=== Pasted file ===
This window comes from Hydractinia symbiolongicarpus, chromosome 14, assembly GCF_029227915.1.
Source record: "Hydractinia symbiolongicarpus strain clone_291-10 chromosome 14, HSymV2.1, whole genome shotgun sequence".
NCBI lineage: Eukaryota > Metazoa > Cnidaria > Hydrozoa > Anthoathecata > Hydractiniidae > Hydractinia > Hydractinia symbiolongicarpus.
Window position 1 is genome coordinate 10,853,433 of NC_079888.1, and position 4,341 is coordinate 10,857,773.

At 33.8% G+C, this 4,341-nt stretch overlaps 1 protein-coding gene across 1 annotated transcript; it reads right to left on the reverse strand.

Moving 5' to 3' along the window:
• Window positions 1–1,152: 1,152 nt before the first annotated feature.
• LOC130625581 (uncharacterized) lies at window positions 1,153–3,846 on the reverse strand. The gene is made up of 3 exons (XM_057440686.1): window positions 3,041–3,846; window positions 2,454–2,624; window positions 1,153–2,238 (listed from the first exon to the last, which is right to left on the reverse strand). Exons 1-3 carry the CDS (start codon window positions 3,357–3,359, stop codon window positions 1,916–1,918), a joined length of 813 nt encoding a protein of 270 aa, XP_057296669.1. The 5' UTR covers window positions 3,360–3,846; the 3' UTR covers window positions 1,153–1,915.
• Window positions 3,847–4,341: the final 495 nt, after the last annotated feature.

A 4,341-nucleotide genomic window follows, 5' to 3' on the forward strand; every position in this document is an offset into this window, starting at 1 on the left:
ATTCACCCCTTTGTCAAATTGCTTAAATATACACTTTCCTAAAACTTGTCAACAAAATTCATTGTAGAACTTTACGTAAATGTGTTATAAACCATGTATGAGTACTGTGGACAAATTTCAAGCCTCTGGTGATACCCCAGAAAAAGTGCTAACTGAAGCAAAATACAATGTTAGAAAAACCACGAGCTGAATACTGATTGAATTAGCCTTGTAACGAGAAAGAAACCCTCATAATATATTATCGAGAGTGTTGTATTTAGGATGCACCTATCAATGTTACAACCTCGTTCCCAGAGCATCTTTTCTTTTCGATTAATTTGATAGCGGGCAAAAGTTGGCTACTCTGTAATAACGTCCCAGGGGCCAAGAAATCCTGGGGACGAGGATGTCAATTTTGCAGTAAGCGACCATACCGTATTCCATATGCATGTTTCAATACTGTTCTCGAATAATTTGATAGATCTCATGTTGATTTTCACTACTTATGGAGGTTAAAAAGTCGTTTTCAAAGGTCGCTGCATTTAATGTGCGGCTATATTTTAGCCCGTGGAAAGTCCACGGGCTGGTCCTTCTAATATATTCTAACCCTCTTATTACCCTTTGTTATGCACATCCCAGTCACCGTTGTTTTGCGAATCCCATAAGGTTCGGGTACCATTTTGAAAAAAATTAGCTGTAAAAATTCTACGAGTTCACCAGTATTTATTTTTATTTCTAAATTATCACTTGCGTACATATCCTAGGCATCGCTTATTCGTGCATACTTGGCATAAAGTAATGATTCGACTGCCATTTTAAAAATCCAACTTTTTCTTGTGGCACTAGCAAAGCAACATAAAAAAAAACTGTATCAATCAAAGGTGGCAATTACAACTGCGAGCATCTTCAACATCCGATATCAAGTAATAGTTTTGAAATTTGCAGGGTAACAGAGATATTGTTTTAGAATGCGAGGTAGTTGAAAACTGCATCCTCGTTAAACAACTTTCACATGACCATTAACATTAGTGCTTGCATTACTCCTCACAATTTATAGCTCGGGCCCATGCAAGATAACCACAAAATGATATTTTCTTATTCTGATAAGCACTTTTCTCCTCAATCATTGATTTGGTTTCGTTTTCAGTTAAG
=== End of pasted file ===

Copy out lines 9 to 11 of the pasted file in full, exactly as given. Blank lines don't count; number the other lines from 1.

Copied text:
• Window positions 3,847–4,341: the final 495 nt, after the last annotated feature.

A 4,341-nucleotide genomic window follows, 5' to 3' on the forward strand; every position in this document is an offset into this window, starting at 1 on the left:
ATTCACCCCTTTGTCAAATTGCTTAAATATACACTTTCCTAAAACTTGTCAACAAAATTCATTGTAGAACTTTACGTAAATGTGTTATAAACCATGTATGAGTACTGTGGACAAATTTCAAGCCTCTGGTGATACCCCAGAAAAAGTGCTAACTGAAGCAAAATACAATGTTAGAAAAACCACGAGCTGAATACTGATTGAATTAGCCTTGTAACGAGAAAGAAACCCTCATAATATATTATCGAGAGTGTTGTATTTAGGATGCACCTATCAATGTTACAACCTCGTTCCCAGAGCATCTTTTCTTTTCGATTAATTTGATAGCGGGCAAAAGTTGGCTACTCTGTAATAACGTCCCAGGGGCCAAGAAATCCTGGGGACGAGGATGTCAATTTTGCAGTAAGCGACCATACCGTATTCCATATGCATGTTTCAATACTGTTCTCGAATAATTTGATAGATCTCATGTTGATTTTCACTACTTATGGAGGTTAAAAAGTCGTTTTCAAAGGTCGCTGCATTTAATGTGCGGCTATATTTTAGCCCGTGGAAAGTCCACGGGCTGGTCCTTCTAATATATTCTAACCCTCTTATTACCCTTTGTTATGCACATCCCAGTCACCGTTGTTTTGCGAATCCCATAAGGTTCGGGTACCATTTTGAAAAAAATTAGCTGTAAAAATTCTACGAGTTCACCAGTATTTATTTTTATTTCTAAATTATCACTTGCGTACATATCCTAGGCATCGCTTATTCGTGCATACTTGGCATAAAGTAATGATTCGACTGCCATTTTAAAAATCCAACTTTTTCTTGTGGCACTAGCAAAGCAACATAAAAAAAAACTGTATCAATCAAAGGTGGCAATTACAACTGCGAGCATCTTCAACATCCGATATCAAGTAATAGTTTTGAAATTTGCAGGGTAACAGAGATATTGTTTTAGAATGCGAGGTAGTTGAAAACTGCATCCTCGTTAAACAACTTTCACATGACCATTAACATTAGTGCTTGCATTACTCCTCACAATTTATAGCTCGGGCCCATGCAAGATAACCACAAAATGATATTTTCTTATTCTGATAAGCACTTTTCTCCTCAATCATTGATTTGGTTTCGTTTTCAGTTAAG